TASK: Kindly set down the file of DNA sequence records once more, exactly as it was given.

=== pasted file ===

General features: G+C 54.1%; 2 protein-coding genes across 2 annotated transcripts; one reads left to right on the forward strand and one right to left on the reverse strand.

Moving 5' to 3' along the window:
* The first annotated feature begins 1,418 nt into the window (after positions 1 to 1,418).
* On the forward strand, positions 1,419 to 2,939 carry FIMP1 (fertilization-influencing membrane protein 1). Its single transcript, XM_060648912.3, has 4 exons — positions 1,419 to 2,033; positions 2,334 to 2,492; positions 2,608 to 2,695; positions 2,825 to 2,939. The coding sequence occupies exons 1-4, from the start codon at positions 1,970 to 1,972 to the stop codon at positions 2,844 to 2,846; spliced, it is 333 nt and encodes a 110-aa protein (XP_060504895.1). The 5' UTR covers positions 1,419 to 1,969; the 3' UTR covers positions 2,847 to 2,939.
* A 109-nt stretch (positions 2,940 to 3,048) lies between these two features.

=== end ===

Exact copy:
General features: G+C 54.1%; 2 protein-coding genes across 2 annotated transcripts; one reads left to right on the forward strand and one right to left on the reverse strand.

Moving 5' to 3' along the window:
* The first annotated feature begins 1,418 nt into the window (after positions 1 to 1,418).
* On the forward strand, positions 1,419 to 2,939 carry FIMP1 (fertilization-influencing membrane protein 1). Its single transcript, XM_060648912.3, has 4 exons — positions 1,419 to 2,033; positions 2,334 to 2,492; positions 2,608 to 2,695; positions 2,825 to 2,939. The coding sequence occupies exons 1-4, from the start codon at positions 1,970 to 1,972 to the stop codon at positions 2,844 to 2,846; spliced, it is 333 nt and encodes a 110-aa protein (XP_060504895.1). The 5' UTR covers positions 1,419 to 1,969; the 3' UTR covers positions 2,847 to 2,939.
* A 109-nt stretch (positions 2,940 to 3,048) lies between these two features.